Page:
E. Cobham Brewer 18101897. Dictionary of Phrase and Fable. 1898.
Gipsy (g soft).
Said to be a corruption of Egyptian, and so called because in 1418 a band of them appeared in Europe, commanded by a leader named Duke Michael of Little Egypt. Other appellations are:
(2) Bohemians. So called by the French, because the first that ever arrived in their country came from Bohemia in 1427, and presented themselves before the gates of Paris. They were not allowed to enter the city, but were lodged at La Chapelle, St. Denis. The French nickname for gipsies is cagoux (unsociables).
(3) Ciganos. So called by the Portuguese, a corruption of Zinganè. (See TCHINGANI.)
(4) Gitanos. So called by the Spaniards, a corruption of Zinganè. (See TCHINGANI.)
(5) Heidens (heathens). So called by the Dutch, because they are heathens.
(6) Pharaoh-nepek (Pharaohs people). So called in Hungary, from the notion that they came from Egypt.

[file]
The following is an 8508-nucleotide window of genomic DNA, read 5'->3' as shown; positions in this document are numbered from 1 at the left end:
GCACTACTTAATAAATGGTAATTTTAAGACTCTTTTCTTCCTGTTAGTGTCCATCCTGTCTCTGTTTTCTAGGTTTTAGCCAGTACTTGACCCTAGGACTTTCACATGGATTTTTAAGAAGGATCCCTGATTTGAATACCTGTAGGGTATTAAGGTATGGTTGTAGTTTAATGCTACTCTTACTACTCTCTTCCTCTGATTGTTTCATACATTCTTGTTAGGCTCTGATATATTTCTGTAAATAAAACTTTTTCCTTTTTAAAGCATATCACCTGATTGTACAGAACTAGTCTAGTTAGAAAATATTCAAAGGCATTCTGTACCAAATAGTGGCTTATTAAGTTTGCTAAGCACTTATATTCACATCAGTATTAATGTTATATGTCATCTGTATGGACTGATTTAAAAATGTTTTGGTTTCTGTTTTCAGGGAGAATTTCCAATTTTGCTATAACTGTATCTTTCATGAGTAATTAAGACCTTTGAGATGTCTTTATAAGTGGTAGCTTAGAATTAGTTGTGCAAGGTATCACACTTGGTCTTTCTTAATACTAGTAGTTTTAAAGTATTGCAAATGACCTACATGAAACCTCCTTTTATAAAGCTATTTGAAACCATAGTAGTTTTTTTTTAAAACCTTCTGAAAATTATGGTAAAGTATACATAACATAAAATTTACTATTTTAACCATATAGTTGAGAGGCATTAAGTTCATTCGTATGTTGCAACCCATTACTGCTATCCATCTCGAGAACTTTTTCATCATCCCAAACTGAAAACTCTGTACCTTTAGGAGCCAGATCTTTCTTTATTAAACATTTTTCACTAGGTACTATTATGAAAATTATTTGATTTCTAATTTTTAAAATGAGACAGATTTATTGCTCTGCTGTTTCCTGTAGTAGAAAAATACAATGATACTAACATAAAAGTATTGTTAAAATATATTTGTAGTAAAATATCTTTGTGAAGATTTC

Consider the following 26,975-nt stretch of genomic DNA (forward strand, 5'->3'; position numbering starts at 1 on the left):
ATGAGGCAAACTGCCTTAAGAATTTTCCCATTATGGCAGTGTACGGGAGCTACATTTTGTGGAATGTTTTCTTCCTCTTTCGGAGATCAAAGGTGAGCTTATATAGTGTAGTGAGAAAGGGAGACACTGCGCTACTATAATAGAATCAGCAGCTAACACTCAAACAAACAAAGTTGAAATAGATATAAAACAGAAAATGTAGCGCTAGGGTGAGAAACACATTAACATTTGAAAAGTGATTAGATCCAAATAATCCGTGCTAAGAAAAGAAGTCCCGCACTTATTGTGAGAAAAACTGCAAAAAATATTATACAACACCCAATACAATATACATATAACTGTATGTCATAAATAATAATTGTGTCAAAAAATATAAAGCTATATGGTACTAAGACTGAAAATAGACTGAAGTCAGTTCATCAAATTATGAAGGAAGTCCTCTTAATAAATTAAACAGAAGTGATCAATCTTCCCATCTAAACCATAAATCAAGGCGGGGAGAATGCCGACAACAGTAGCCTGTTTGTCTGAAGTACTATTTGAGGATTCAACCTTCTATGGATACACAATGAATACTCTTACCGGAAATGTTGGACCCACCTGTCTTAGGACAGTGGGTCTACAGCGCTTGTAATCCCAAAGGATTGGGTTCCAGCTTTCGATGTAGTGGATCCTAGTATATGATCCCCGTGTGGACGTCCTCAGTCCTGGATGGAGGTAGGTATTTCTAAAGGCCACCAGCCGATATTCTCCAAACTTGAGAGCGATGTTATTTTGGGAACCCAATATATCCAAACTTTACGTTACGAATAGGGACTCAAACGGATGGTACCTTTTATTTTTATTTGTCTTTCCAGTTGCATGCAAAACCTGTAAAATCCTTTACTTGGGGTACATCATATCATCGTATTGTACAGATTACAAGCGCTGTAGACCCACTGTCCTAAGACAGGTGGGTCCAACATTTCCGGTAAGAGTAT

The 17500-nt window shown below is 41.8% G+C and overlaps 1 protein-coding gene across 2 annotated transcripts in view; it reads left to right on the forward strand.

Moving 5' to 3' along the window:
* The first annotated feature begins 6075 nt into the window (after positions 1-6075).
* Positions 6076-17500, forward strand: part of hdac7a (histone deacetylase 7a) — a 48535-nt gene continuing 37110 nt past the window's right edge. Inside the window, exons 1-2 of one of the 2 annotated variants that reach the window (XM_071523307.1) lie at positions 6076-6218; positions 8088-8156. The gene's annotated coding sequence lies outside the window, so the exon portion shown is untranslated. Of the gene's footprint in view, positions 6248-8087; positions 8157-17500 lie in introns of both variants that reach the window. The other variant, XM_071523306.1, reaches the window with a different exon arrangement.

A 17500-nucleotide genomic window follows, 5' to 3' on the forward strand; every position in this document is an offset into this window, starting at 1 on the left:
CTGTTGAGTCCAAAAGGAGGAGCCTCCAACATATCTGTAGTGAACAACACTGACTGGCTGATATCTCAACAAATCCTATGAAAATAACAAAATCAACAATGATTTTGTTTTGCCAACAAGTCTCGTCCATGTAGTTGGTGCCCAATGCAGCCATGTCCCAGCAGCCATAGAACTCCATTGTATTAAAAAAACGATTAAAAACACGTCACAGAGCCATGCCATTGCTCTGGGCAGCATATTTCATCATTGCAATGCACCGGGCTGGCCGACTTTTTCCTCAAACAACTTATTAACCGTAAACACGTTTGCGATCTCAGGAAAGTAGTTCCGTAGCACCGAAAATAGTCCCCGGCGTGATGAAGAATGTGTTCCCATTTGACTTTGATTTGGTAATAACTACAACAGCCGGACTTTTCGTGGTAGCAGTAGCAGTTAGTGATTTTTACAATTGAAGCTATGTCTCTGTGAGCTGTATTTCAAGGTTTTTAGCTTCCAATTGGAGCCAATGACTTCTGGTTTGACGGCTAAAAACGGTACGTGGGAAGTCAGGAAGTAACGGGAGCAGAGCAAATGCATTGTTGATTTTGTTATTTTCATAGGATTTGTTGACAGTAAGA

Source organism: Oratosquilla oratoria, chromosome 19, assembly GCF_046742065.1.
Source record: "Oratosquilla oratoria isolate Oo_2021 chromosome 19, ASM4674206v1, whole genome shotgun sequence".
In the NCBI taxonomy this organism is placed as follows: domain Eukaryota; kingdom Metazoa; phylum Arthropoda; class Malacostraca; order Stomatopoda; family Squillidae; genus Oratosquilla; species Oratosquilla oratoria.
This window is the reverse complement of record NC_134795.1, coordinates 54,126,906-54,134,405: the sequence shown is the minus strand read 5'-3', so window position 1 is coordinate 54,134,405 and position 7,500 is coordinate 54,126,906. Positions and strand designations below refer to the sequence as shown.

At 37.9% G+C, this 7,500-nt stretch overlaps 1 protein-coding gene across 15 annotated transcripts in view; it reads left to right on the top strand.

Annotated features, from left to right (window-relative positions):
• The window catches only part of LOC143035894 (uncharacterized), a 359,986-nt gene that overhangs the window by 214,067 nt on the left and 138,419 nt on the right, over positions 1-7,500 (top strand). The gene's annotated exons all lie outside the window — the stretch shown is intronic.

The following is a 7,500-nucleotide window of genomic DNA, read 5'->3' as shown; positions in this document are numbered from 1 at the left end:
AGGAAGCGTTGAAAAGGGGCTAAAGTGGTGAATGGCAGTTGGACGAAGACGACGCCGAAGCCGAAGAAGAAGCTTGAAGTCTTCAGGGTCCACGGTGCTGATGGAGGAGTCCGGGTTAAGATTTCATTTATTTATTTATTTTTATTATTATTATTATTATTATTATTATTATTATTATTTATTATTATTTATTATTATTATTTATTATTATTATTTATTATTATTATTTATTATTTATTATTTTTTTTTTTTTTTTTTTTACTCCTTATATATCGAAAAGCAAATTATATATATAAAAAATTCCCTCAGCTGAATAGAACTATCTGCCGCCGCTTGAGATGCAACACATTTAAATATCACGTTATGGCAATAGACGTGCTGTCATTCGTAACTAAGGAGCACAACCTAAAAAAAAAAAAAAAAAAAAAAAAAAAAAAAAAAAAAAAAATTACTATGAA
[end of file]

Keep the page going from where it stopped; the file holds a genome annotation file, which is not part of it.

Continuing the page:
(7) Sinte. So called by themselves, because they assert that they came from Sind, i.e. Ind (Hindustan). (See TCHINGANI.)
(8) Tatar. So called by the Danes and Swedes, from the notion that they came from Tartary.
(9) Tchingani or Tshingani. So called by the Turks, from a tribe still existing at the mouth of the Indus (Tshin-calo, black Indian).
(10) Walachains. So called by the Italians, from the notion that they came from Walachia.
(11) Zigeuner (wanderers). So called by the Germans.
(12) Zincali or Zingani. Said to be so called by the Turks, because in 1517 they were led by Zinganeus to revolt from Sultan Selim; but more likely a mere variety of Tchingani (q.v.).
Their language, called Romny, contains about 5,000 words, the chief of which are corrupt Sanskrit.
There is a legend that these people are waifs and strays on the earth, because they refused to shelter the Virgin and her child in their flight to Egypt. (Aventinus, Annles Boiorum, chap. viii.)